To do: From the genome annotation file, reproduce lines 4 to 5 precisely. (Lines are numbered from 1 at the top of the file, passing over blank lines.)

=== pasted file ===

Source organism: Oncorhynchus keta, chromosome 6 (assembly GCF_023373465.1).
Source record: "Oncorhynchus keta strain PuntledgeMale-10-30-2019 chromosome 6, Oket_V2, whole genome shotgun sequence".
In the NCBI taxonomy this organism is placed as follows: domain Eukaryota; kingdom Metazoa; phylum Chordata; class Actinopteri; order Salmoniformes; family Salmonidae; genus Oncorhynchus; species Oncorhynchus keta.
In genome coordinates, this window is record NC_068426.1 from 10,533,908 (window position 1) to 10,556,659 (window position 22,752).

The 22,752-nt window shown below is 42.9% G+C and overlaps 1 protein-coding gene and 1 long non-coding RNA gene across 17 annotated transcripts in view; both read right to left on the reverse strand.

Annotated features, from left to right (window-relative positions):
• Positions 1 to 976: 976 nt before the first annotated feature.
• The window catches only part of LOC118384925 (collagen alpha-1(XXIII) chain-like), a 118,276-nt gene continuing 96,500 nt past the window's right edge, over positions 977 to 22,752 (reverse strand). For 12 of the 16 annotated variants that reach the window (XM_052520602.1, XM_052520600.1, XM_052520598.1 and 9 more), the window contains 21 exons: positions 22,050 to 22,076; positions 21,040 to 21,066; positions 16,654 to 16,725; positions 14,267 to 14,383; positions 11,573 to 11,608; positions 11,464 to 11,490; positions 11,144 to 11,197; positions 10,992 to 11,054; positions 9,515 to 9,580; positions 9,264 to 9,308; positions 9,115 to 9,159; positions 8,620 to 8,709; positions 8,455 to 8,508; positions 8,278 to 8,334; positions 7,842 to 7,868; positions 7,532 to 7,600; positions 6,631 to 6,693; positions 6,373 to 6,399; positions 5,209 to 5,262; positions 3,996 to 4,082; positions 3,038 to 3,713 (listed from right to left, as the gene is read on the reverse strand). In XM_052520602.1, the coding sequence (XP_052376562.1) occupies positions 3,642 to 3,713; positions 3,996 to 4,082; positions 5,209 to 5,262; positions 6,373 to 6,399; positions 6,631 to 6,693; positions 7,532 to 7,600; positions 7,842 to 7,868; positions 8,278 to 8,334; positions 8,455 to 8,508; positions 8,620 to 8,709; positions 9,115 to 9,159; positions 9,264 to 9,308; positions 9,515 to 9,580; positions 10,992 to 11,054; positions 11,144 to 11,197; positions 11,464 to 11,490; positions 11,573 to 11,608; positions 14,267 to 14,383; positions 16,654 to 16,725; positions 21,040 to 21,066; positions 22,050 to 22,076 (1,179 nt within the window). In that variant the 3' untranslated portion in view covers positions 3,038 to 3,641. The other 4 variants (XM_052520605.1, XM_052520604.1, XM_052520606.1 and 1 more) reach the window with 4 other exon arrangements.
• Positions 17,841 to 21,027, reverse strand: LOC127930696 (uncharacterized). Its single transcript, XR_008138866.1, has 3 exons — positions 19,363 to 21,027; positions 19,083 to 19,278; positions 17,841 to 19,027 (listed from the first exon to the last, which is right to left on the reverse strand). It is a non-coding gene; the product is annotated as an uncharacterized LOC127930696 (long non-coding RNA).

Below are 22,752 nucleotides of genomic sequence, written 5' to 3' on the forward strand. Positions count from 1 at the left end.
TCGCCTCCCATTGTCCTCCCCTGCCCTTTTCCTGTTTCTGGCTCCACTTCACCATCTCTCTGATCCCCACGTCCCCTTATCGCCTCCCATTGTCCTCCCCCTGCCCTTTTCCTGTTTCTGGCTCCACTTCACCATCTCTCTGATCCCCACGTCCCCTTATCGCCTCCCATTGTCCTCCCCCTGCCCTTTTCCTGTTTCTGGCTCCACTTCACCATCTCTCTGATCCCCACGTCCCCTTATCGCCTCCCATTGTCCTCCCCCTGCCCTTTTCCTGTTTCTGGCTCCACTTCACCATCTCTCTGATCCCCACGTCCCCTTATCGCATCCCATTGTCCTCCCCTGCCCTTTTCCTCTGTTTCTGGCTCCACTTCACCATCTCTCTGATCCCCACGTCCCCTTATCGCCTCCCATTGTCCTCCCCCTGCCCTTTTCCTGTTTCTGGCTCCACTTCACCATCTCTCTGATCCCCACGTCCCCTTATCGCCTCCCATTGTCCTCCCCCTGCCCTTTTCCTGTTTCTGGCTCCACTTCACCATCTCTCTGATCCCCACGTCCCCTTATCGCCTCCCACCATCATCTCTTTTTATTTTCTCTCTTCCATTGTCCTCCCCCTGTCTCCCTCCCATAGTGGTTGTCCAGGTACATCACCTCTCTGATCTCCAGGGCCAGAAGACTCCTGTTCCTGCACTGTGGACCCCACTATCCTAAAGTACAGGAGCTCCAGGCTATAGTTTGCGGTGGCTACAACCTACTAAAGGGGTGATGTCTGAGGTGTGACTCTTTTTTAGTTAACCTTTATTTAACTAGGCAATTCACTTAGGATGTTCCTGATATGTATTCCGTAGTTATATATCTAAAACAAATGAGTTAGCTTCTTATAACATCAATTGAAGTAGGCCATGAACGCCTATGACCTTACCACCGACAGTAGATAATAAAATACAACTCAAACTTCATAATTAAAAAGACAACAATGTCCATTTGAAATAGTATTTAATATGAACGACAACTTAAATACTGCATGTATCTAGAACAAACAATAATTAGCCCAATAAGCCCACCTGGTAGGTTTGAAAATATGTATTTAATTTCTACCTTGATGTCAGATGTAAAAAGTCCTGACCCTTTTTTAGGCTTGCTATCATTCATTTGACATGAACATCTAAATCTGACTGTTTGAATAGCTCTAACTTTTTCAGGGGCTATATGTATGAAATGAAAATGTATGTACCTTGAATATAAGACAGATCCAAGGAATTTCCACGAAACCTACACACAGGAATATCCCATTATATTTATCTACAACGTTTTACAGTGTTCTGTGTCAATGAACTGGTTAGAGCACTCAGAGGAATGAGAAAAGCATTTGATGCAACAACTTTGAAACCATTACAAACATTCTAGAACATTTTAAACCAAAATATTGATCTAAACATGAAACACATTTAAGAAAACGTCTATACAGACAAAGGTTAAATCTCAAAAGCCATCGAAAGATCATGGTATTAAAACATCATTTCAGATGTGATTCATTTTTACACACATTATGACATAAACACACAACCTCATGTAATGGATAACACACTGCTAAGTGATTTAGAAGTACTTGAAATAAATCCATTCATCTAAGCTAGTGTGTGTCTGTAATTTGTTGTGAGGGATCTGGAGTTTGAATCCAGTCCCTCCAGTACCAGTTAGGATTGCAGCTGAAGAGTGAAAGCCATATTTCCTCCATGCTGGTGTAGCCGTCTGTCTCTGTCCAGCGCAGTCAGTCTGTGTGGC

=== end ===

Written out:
In genome coordinates, this window is record NC_068426.1 from 10,533,908 (window position 1) to 10,556,659 (window position 22,752).

The 22,752-nt window shown below is 42.9% G+C and overlaps 1 protein-coding gene and 1 long non-coding RNA gene across 17 annotated transcripts in view; both read right to left on the reverse strand.